Better Place, the Israeli company that planned to revolutionise electric car ownership by offering battery swap technology, has filed for bankruptcy.
It seemed like a good idea: take the cost of batteries out of the cost of buying an electric car and instead charge EV owners to use ‘Battery Swap’ stations where depleted batteries could be swapped for fully charged ones in the time it takes to fill an ICE car with petrol. But it’s all gone a bit Pete Tong.
Better Place – which partnered with Renault in 2009 to make the battery swap technology viable – has failed to find anyone to add to the $750 million already involved in the project and has filed for bankruptcy.
The plan was to build battery swap stations around the world – starting in Israel, Denmark, Australia, the San Francisco Bay Area, Hawaii, Ontario and Japan – and Better Place reckoned they would flog 100,000 Renault Fleunce EV by 2016, all using battery swaps at Better Place. In the end, they sold just 1,000 in Israel.
It was a bold plan to take away range anxiety for EV owners, cut up-front cost and allow a ‘recharge’ to happen as quickly as a top up of petrol in an ICE car, but car buyers weren’t convinced.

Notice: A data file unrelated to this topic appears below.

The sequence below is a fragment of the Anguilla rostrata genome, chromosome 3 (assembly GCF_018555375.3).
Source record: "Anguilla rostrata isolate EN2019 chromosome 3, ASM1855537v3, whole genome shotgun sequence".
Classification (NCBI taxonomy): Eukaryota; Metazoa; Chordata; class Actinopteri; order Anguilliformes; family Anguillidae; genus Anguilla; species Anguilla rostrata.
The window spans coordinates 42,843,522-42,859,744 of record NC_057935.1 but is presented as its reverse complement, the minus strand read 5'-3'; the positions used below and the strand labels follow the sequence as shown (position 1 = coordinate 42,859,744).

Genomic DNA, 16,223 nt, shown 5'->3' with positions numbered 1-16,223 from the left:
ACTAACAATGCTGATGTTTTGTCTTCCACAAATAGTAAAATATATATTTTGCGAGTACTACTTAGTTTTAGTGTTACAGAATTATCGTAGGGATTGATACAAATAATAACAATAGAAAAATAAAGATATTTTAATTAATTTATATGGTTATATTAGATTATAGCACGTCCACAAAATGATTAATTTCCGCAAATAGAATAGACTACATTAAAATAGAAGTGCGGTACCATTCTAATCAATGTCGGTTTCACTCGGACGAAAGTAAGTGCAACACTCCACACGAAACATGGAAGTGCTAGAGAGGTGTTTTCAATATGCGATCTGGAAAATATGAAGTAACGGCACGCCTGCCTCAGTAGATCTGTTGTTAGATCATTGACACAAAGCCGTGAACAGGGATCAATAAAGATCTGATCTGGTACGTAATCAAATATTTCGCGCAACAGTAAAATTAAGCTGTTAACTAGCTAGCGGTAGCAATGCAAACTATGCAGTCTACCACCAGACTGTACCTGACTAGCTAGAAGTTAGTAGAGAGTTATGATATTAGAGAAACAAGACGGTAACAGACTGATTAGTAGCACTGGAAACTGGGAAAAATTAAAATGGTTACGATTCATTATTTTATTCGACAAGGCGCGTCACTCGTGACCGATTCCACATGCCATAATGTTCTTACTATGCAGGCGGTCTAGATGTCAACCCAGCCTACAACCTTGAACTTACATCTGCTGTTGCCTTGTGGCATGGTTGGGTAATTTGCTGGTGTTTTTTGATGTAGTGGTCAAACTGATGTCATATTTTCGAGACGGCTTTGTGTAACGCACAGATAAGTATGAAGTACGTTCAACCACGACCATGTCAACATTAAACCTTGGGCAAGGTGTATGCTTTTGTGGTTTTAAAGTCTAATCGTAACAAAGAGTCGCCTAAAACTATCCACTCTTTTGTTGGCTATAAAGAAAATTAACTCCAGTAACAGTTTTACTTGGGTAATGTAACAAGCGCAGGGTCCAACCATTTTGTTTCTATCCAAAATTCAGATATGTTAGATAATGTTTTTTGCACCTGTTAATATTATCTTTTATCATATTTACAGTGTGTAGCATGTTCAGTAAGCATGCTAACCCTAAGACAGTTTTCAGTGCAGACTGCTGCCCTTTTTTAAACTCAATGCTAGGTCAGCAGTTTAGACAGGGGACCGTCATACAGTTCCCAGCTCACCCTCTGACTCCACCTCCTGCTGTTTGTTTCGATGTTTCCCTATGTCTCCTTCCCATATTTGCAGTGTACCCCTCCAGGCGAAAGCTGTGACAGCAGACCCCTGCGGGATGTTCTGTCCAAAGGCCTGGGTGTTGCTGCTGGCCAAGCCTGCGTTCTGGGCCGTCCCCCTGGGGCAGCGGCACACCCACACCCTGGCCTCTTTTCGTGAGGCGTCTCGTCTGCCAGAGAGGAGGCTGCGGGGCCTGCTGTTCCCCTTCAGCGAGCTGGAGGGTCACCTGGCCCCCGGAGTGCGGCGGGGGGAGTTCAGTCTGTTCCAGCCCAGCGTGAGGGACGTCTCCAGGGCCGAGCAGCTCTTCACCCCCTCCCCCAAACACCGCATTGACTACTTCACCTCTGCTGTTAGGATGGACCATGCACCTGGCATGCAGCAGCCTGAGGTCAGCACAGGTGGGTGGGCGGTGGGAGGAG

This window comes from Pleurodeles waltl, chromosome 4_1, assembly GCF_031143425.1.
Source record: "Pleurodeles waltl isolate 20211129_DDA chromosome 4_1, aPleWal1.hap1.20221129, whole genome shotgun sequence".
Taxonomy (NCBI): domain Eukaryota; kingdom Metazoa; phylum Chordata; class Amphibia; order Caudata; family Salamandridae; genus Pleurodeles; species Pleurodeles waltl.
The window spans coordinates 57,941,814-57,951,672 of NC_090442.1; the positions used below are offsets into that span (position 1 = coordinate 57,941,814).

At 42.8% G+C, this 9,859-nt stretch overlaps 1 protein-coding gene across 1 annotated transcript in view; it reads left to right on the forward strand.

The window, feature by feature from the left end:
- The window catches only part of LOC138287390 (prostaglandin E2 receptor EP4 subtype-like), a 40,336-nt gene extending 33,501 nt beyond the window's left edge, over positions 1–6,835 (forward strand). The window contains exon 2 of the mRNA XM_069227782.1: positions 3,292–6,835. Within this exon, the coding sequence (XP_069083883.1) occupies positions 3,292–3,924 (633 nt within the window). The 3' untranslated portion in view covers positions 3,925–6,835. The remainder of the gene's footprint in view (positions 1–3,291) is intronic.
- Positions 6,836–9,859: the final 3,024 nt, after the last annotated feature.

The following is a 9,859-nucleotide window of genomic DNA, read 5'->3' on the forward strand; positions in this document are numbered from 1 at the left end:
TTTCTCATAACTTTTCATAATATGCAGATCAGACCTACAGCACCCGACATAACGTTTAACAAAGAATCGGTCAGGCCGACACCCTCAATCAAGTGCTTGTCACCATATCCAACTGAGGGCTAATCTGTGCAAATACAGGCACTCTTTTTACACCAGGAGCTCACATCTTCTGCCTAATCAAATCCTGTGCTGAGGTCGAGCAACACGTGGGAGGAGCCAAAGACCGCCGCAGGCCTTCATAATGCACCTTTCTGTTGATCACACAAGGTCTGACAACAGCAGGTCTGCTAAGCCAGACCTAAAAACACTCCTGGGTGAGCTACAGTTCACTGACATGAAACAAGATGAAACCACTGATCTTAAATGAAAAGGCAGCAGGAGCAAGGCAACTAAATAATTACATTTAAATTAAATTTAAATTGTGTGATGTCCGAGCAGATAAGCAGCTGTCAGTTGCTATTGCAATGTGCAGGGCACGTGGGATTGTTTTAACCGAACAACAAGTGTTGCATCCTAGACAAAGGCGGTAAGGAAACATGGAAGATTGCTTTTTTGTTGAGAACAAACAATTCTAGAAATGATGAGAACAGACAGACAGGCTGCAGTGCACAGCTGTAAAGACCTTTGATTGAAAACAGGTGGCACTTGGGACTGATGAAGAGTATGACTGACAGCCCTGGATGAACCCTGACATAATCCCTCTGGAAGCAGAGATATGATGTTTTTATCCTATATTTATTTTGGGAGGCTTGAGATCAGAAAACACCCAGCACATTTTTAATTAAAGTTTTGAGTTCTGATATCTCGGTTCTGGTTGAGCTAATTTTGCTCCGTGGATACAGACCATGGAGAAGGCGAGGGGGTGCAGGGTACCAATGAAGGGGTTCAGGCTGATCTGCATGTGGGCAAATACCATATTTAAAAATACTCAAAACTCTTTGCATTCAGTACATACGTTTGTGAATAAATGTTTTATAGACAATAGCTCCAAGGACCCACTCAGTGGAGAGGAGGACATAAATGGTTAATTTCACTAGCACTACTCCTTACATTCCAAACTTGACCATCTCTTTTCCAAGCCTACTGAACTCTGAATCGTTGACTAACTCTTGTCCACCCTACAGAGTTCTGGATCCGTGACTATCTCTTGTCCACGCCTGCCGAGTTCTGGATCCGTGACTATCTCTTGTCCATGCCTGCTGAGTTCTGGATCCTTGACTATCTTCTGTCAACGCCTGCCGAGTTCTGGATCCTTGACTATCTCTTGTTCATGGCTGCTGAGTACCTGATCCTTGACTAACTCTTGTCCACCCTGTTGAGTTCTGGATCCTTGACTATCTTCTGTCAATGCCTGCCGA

Renault has walked away from the partnership now Better Place has filed for bankruptcy but has said they will still provide warranty and service for the Fluence EVs, although owners will now have to start plugging in at home and restricting their range now they can no longer swap their batteries for a new, fully charged, set.
It’s the end of another EV dream, but we do wonder if Tesla – newly flush with cash – will look to pick up some of the pieces of Better Place for pennies in the pound to offer Battery swaps to Tesla owners?